The clinical guidelines for asymptomatic patients with chronic mitral regurgitation (MR) use the ejection fraction (EF) to trigger surgical referral. We hypothesized that the EF is not sensitive enough to detect the earliest contractile injury in chronic MR and that the injury associated with chronic MR is not global but heterogeneous, occurring regionally and predictably, before the onset of global left ventricular (LV) dysfunction.
The concept that pore-forming Kir6.2 and regulatory SUR2A subunits form cardiac ATP-sensitive potassium (K(ATP)) channels is challenged by recent reports that SUR1 is predominant in mouse atrial K(ATP) channels.
The protocol presented here is designed to study the activation of the large conductance, voltage- and Ca(2+)-activated K(+) (BK) channels. The protocol may also be used to study the structure-function relationship for other ion channels and neurotransmitter receptors. BK channels are widely expressed in different tissues and have been implicated in many physiological functions, including regulation of smooth muscle contraction, frequency tuning of inner hair cells and regulation of neurotransmitter release. BK channels are activated by membrane depolarization and by intracellular Ca(2+) and Mg(2+). Therefore, the protocol is designed to control both the membrane voltage and the intracellular solution. In this protocol, messenger RNA of BK channels is injected into Xenopus laevis oocytes (stage V-VI) followed by 2-5 days of incubation at 18°C. Membrane patches that contain single or multiple BK channels are excised with the inside-out configuration using patch clamp techniques. The intracellular side of the patch is perfused with desired solutions during recording so that the channel activation under different conditions can be examined. To summarize, the mRNA of BK channels is injected into Xenopus laevis oocytes to express channel proteins on the oocyte membrane; patch clamp techniques are used to record currents flowing through the channels under controlled voltage and intracellular solutions.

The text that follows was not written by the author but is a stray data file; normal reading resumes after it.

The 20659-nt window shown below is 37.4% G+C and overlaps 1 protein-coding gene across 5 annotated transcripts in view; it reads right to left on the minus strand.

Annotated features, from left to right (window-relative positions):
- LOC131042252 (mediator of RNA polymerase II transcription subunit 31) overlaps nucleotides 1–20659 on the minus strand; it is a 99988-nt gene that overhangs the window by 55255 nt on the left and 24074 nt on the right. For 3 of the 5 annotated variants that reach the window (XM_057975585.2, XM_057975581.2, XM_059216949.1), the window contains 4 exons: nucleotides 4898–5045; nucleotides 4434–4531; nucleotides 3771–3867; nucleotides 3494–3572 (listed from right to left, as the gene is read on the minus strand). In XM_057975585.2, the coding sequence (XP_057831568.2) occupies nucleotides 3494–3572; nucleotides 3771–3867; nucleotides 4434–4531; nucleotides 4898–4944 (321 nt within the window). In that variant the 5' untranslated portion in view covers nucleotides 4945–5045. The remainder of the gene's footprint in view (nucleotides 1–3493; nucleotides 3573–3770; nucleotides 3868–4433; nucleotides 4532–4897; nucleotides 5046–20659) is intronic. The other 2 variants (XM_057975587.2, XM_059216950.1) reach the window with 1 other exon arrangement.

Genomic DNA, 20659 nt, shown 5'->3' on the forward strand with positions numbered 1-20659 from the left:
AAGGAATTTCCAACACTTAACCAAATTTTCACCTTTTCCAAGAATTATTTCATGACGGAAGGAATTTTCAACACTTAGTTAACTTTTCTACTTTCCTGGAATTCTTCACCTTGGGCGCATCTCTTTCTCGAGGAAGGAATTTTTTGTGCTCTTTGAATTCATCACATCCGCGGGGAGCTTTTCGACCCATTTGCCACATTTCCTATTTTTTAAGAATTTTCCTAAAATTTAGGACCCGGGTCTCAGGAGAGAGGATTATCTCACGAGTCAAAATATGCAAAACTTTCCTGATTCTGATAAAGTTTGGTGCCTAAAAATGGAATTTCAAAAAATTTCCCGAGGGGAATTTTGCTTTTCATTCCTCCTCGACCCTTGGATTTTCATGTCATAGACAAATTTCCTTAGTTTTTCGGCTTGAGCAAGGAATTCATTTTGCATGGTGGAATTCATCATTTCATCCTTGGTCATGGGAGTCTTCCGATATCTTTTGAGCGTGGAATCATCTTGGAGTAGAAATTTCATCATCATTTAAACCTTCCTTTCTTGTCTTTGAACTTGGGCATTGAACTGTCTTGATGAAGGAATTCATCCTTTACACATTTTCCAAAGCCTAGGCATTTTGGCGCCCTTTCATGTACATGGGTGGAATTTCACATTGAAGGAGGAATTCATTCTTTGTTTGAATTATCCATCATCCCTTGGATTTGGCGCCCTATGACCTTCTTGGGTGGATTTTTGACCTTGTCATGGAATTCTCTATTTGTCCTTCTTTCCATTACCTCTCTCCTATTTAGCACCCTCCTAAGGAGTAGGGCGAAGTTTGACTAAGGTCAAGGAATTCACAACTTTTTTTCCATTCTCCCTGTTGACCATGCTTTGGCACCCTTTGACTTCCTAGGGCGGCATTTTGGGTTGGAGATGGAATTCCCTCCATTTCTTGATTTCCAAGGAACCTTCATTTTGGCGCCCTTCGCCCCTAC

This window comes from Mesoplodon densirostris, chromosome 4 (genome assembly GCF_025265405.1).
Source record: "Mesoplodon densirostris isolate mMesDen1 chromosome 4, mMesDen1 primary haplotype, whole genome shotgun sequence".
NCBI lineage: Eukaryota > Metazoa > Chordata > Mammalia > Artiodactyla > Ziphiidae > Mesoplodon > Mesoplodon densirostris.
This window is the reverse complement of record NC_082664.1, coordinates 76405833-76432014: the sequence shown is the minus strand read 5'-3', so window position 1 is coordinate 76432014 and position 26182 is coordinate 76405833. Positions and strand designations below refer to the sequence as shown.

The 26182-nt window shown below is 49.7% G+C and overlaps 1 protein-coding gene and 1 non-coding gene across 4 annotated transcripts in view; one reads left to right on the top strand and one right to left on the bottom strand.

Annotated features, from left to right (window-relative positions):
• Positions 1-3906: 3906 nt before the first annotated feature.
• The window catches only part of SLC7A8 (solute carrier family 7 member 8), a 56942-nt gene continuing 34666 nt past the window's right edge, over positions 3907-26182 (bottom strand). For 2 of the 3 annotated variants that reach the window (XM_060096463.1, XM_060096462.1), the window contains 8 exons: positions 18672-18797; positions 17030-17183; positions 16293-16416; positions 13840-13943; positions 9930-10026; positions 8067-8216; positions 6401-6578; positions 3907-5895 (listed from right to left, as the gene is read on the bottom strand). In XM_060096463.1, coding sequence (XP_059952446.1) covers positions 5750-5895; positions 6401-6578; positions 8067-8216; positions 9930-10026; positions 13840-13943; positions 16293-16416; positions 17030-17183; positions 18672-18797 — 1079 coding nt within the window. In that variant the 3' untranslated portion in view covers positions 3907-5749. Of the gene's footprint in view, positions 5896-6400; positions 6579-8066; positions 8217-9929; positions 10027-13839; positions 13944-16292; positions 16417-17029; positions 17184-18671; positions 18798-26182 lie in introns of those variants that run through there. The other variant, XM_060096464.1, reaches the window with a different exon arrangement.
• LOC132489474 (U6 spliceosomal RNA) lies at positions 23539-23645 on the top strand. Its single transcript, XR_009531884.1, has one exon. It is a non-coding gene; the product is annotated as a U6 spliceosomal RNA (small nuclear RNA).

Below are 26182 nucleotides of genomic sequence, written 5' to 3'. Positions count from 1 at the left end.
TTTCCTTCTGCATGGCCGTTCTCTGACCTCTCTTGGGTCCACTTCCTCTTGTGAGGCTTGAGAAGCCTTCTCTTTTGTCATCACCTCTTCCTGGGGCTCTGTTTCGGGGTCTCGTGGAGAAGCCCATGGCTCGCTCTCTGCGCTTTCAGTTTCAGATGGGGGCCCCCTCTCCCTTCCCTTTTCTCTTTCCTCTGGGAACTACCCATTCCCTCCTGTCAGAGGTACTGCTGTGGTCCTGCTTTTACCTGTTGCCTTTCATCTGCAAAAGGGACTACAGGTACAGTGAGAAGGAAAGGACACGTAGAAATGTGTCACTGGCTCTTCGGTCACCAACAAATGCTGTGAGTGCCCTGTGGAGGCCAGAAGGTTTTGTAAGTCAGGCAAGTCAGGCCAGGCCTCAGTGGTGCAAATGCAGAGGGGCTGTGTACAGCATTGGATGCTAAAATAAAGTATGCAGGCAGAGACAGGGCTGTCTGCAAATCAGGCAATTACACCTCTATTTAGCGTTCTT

Large-conductance, Ca(2+)- and voltage-sensitive K(+) (BK) channels regulate neuronal functions such as spike frequency adaptation and transmitter release. BK channels are composed of four Slo1 subunits, which contain the voltage-sensing and pore-gate domains in the membrane and Ca(2+) binding sites in the cytoplasmic domain, and accessory ? subunits. Four types of BK channel ? subunits (?1-?4) show differential tissue distribution and unique functional modulation, resulting in diverse phenotypes of BK channels. Previous studies show that both the ?1 and ?2 subunits increase Ca(2+) sensitivity, but different mechanisms may underline these modulations. However, the structural domains in Slo1 that are critical for Ca(2+)-dependent activation and targeted by these ? subunits are not known. Here, we report that the N termini of both the transmembrane (including S0) and cytoplasmic domains of Slo1 are critical for ?2 modulation based on the study of differential effects of the ?2 subunit on two orthologs, mouse Slo1 and Drosophila Slo1. The N terminus of the cytoplasmic domain of Slo1, including the AC region (?A-?C) of the RCK1 (regulator of K(+) conductance) domain and the peptide linking it to S6, both of which have been shown previously to mediate the coupling between Ca(2+) binding and channel opening, is specifically required for the ?2 but not for the ?1 modulation. These results suggest that the ?2 subunit modulates the coupling between Ca(2+) binding and channel opening, and, although sharing structural homology, the BK channel ? subunits interact with structural domains in the Slo1 subunit differently to enhance channel activity.
The voltage- and Ca(2+)-activated K(+) (BK) channels are involved in the regulation of neurotransmitter release and neuronal excitability. Structurally, BK channels are homologous to voltage- and ligand-gated K(+) channels, having a voltage sensor and pore as the membrane-spanning domain and a cytosolic domain containing metal binding sites. Recently published electron cryomicroscopy (cryo-EM) and X-ray crystallographic structures of the BK channel provided the first glimpse into the assembly of these domains, corroborating the close interactions among these domains during channel gating that have been suggested by functional studies. This review discusses these latest findings and an emerging new understanding about BK channel gating and implications for diseases such as epilepsy, in which mutations in BK channel genes have been associated.